Education

Charter School Offers “Revolutionary” Salary

By Vicki Kriz — July 28, 2008 2 min read
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A New York City charter school has created some buzz over the past few months by offering teachers an eye-catching starting salary of $125,000. The Equity Project (TEP) Charter School, a middle school scheduled to open in September 2009, is founded upon the idea that offering such “revolutionary compensation” will help it attract and retain high-quality, go-the-extra-mile teachers who aren’t afraid to put in a little overtime.

The school, founded by educator-entrepreneur Zeke Vanderhoek, who is the school’s first principal, will serve students from low-income families. Emphasizing the importance of teacher quality to the school’s success, Vanderhoek and his team will spend over a year recruiting master teachers who fulfill its extensive qualifications.

According the school’s Web site, TEP requires teacher applicants to meet eight “rigorous” qualifications in four major areas. Applicants must score 90 percent or higher on a standardized test in a relevant subject area and in the verbal section of the GRE, GMAT, or LSAT, and provide significant examples of personal and student academic achievement. Vanderhoek and a recruitment advisory team will select applicants who strongly meet these qualifications in both a preliminary and a complete application for live classroom auditions.

The most important step in the preliminary application, Vanderhoek said in a phone interview, is providing three tangible pieces of evidence of student achievement. This portion of the application is purposefully vague so that he and the recruitment team can identify who is truly reflecting on what “student achievement” means. He admits there is no clear-cut answer.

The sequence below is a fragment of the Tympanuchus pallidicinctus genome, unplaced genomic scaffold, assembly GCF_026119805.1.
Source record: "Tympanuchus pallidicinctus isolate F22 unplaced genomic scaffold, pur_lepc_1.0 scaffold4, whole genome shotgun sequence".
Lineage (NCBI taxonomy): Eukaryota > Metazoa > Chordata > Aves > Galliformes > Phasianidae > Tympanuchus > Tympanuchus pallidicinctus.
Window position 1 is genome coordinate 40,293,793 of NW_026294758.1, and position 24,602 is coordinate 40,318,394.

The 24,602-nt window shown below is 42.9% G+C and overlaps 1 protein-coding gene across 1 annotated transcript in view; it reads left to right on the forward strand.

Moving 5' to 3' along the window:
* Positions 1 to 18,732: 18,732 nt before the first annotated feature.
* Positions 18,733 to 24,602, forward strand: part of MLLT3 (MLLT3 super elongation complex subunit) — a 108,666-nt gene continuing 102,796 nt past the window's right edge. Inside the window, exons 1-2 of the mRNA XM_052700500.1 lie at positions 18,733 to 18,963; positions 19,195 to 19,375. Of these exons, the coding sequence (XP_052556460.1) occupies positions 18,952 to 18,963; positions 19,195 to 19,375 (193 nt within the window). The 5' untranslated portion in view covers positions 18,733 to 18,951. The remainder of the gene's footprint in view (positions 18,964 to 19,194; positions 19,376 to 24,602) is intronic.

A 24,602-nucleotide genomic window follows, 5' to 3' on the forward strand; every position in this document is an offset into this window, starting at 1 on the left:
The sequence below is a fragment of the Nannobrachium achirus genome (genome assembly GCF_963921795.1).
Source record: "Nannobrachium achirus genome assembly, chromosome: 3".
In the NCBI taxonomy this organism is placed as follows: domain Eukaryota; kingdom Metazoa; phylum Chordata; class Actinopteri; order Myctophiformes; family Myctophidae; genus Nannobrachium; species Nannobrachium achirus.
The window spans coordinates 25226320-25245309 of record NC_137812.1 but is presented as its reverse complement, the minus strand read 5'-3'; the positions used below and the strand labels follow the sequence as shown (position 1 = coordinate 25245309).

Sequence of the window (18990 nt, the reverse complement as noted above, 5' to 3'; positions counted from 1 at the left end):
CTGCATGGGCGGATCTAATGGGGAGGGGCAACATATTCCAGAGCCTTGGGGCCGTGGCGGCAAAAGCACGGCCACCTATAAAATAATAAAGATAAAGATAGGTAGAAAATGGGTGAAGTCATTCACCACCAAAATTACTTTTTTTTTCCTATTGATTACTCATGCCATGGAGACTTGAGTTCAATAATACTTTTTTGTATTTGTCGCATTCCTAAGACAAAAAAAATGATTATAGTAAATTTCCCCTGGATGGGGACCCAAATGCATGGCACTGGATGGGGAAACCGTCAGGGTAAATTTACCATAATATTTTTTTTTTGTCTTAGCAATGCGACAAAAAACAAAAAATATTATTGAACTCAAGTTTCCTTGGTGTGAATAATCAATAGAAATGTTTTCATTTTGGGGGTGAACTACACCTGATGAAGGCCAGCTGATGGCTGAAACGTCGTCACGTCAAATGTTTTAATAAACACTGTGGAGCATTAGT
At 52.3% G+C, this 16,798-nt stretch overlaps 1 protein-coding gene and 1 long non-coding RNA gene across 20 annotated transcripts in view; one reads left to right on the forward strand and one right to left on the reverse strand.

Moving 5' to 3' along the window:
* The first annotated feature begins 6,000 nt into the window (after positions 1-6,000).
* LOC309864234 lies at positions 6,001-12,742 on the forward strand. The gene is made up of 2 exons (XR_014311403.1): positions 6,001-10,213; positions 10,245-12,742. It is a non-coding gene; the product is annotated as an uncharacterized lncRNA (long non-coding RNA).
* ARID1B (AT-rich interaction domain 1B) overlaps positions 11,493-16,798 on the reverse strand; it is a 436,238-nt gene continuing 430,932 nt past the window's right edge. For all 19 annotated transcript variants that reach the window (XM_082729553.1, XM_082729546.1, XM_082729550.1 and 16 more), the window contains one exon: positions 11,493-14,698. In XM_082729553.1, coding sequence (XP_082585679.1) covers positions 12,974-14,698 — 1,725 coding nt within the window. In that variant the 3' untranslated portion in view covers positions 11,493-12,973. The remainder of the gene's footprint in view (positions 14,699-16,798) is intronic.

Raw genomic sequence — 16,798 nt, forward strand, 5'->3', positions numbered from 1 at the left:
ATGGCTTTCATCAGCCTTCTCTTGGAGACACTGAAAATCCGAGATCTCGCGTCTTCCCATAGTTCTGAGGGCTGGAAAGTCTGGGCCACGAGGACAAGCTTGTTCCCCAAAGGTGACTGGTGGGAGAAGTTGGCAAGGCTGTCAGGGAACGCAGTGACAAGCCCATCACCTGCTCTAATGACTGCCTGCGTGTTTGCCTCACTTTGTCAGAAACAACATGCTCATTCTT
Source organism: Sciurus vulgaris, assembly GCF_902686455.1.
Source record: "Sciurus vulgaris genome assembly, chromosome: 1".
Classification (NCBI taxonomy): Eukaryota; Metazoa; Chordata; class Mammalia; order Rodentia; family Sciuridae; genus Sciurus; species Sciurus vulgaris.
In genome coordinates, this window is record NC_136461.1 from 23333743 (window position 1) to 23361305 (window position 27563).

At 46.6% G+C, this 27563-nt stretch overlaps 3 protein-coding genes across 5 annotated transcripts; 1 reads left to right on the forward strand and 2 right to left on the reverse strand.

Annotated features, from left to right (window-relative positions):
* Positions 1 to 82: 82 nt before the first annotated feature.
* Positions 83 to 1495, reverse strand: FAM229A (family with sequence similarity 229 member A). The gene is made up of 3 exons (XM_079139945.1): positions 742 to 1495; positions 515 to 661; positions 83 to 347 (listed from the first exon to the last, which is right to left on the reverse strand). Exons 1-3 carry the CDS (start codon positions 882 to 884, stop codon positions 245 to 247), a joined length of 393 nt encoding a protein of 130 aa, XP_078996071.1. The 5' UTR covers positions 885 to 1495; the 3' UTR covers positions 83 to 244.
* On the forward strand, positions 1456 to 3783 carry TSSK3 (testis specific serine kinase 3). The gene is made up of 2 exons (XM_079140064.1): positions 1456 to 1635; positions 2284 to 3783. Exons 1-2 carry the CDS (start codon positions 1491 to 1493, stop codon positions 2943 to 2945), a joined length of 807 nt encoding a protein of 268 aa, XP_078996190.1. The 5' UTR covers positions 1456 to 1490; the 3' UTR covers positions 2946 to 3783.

“What is the evidence you have that shows your students are achieving and growing?” Vanderhoek says in summary of this demand.

High expectations will continue beyond the application stage. TEP Teachers will work business-professional hours (9 a.m. to 6 p.m.), teach only one subject for one grade level, and be required to spend time each week leading an extra-curricular activity. They also will engage in and be subject to daily peer observation.

Significantly, teachers will also be expected to take on non-instructional roles, such as attendance and home visits director and school events coordinator. This staffing-model will enable the school to operate with mainly teachers, allowing for TEP to pay teachers the higher salaries with funds that would have gone to non-teaching positions.

Although the school year follows that set by the New York City’s Department of Education, TEP teachers will be expected to attend a six-week summer development institute to pursue professional development opportunities. To start with, TEP is accepting applications to fill seven classroom positions for a body of 120. Ultimately, the school plans to fill 28 teaching positions to lead a total capacity of 480 students by 2012, adding one cohort of students each year. Teachers interested in applying, even for positions in future years, should visit www.tepcharter.org/apply.php.

“If [teachers are] interested in a challenge and are looking to be valued in a real way, they should apply,” Vanderhoek said.


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